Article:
TORONTO - There’s always been an “it” factor with Aaron Sanchez that goes beyond what he’s produced on the mound.
Whether it comes from the fact he was the pitching prospect the Blue Jays kept from their famous “Lansing Three” - which also included Noah Syndergaard, and, somewhat hilariously, Justin Nicolino - the “Sanchize” nickname, or the exaggerated movement on his pitches, the belief in his talent has always persisted regardless of his results.
At times that’s felt stubborn and foolhardy, a failure to adjust expectations in the face of hard evidence. On Sunday, Sanchez both justified that belief and demonstrated its perils with 5.2 innings of four-run ball in a 10-9 Blue Jays loss, striking out 10 against 0 walks.
It didn’t take too long for Sanchez to make it clear he was operating at a different level against the Rays - striking out the first six batters he faced. That was a Blue Jays record for consecutive K’s to start a game, and when the third inning was done, he was perfect with seven strikeouts and two groundouts on his ledger.
“If you establish the strike zone early, you get early contact and you get outs early,” he said after the contest. “My main focus was just to attack and it just so happened I punched out the first six.”
Sanchez was unable to sustain his perfection, or anything close to it, despite flashing the peak of his abilities.
His trademark curveball often looked devastating, eliciting five swinging strikes and accounting for five strikeouts. It was clear the hammer was present and accounted for from the very first hitter, as Sanchez used it to put away Ji-Man Choi.
Sanchez was also able to freeze hitters with the pitch, getting four called strikes and making a fool of Guillermo Heredia to end the fifth.
“When I’m able to get that pitch over for a strike, obviously the games seem to be a lot better,” he said. “You don’t get to eliminate pitches when I throw that for a strike.”
While his curveball was his most dynamic strikeout pitch, perhaps more impressive was his changeup. Sanchez went to the offering 27 times, more than he used any individual pitch on a balanced day for his pitch mix. His 28.4 percent changeup rate was the highest of his season.
Rookie catcher Reese McGuire boldly signalled for the righty-on-righty changeup a number of times, catching the Rays off-guard. Coming into Sunday, Sanchez had thrown his change to right-handers just 11.5 percent of the time - against Tampa that number was almost twice as much at 20 percent.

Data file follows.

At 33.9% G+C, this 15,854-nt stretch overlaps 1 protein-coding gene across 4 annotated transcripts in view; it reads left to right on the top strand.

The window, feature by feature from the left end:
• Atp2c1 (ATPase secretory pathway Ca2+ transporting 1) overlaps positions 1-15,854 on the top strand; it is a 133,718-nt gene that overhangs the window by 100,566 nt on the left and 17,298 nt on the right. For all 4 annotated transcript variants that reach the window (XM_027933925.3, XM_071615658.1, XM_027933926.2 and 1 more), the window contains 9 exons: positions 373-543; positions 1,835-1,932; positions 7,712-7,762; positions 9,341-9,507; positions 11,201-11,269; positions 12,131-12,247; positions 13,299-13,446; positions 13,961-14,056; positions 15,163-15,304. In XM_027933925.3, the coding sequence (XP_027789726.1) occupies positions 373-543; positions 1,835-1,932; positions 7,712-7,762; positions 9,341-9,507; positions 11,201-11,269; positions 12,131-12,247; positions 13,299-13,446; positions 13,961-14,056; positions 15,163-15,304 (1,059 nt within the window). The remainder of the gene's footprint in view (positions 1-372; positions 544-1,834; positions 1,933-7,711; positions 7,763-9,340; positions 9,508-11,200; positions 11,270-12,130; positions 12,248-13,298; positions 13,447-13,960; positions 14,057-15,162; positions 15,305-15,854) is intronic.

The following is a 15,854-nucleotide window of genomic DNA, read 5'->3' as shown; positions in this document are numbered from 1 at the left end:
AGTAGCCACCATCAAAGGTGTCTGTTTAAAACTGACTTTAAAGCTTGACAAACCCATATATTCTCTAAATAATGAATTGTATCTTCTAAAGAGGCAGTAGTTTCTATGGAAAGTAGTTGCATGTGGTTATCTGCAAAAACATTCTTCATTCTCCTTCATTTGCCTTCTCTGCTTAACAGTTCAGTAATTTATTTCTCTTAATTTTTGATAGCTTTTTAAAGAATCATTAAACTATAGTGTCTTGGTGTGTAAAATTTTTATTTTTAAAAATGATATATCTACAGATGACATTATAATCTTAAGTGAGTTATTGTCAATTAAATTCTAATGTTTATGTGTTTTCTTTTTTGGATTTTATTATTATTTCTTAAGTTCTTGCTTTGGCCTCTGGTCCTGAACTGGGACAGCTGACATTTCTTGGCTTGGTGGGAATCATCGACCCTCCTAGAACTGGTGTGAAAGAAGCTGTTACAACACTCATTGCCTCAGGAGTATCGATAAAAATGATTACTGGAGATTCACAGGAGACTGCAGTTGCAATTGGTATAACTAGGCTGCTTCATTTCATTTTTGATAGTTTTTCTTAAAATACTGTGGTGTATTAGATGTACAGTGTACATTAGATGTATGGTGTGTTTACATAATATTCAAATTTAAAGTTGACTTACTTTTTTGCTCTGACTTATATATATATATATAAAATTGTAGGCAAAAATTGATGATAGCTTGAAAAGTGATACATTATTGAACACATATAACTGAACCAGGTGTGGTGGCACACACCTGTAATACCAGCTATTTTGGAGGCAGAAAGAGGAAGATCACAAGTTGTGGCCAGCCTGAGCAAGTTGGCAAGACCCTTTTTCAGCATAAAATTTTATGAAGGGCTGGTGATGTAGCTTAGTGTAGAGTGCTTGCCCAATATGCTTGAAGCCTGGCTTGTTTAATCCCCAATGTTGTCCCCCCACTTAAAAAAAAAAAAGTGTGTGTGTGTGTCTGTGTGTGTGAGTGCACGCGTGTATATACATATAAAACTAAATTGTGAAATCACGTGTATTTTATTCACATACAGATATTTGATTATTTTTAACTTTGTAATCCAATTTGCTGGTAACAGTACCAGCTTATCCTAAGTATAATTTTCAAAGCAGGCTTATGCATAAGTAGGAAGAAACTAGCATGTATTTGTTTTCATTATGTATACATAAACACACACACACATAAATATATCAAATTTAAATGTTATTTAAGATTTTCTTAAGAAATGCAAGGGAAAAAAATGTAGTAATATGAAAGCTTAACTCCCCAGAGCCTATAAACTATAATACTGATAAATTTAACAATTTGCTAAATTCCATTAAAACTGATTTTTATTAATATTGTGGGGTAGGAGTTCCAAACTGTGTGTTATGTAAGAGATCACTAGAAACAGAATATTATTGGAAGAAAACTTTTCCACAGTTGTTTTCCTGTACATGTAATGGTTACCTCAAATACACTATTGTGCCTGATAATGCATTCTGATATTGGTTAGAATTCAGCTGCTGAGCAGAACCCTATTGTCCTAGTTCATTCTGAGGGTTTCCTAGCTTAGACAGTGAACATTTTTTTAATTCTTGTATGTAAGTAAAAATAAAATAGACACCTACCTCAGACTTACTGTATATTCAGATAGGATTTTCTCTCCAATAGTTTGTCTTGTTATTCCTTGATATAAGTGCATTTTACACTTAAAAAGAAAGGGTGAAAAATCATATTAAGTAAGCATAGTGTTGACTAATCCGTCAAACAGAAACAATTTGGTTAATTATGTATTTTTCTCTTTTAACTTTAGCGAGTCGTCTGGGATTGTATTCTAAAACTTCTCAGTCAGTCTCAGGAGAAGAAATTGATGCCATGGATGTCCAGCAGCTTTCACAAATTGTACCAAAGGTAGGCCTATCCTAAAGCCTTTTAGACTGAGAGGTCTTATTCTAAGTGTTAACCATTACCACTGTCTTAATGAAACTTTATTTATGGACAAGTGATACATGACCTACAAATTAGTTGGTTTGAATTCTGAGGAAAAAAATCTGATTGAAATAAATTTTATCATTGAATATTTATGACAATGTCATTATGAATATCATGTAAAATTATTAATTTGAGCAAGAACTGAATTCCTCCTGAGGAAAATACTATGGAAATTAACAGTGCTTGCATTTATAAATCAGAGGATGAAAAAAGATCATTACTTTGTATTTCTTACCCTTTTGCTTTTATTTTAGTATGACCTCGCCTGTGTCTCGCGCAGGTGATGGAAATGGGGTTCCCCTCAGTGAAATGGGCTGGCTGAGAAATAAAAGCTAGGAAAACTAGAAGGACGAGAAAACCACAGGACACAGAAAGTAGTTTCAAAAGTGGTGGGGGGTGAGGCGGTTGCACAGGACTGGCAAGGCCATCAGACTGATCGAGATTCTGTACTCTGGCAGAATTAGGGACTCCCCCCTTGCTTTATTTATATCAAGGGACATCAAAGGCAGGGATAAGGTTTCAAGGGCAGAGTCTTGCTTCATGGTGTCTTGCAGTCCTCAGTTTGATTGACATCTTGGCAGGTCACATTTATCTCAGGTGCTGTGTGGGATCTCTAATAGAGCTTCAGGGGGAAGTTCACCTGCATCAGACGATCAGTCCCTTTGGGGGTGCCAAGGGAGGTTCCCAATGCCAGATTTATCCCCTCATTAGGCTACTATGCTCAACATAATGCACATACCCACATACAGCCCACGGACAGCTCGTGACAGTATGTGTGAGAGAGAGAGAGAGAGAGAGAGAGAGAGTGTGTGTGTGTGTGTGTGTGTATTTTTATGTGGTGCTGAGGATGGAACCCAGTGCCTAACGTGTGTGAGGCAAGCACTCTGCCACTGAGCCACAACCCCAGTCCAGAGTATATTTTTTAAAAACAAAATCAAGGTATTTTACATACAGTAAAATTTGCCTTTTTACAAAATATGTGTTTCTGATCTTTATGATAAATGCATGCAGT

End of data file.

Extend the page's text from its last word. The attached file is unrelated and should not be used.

Sanchez bamboozled slugger Tommy Pham with that plan of attack in the very first inning:
Both his two and four-seam fastballs were also plenty effective. Of the 42 heaters that he threw, 28 were either swinging strikes, called strikes or fouls. While his velocity sat just under 93 mph on average — which is normal for him — he seemed to have a little more arm-side run, allowing him to confuse Rays batters.
Former Blue Jays prospect Travis D’Arnaud, for instance, could do nothing as one of Sanchez’s heaters started outside and locked him up on the corner.
Yet, for all his brilliance, and he looked truly brilliant out of the gate, he ended up letting the sixth inning spiral and posting a 6.35 ERA on the day. He came completely undone and didn’t even have bad luck to blame as the Rays figured out his curveball and smacked it all over the park.
“He hung that breaking ball at the end to their good hitters and the guys hit some line drives,” manager Charlie Montoyo said. “Other than that he was pretty good.”
Whether you attribute that to the third-time-through-the-order penalty or McGuire leaning on the hook a little too much in the inning (Sanchez threw it on 12 of his 27 pitches in the frame), it turned the outing from an encouraging revelation to one that focussed on his fatal flaw - a place Sanchez has been far too many times of late.
Two starts ago, the right-hander managed to rein in his control on the way to his first single-walk outing of the season. Last time out, he managed his first zero-walk outing in over three years. On Sunday, he posted double-digit strikeouts without a walk for the first time in his career. Now, in his last three outings he’s got a K/BB ratio of 20/1, a number which would have been unthinkable a couple of weeks ago.
“My last few starts I’ve been able to get ahead and stay ahead,” he said. “And the results are a lot different when that occurs. I’ve got to keep building off what I’ve been doing and just ride this out.”
It’s hard to argue with that progress, even if the results haven’t always followed.
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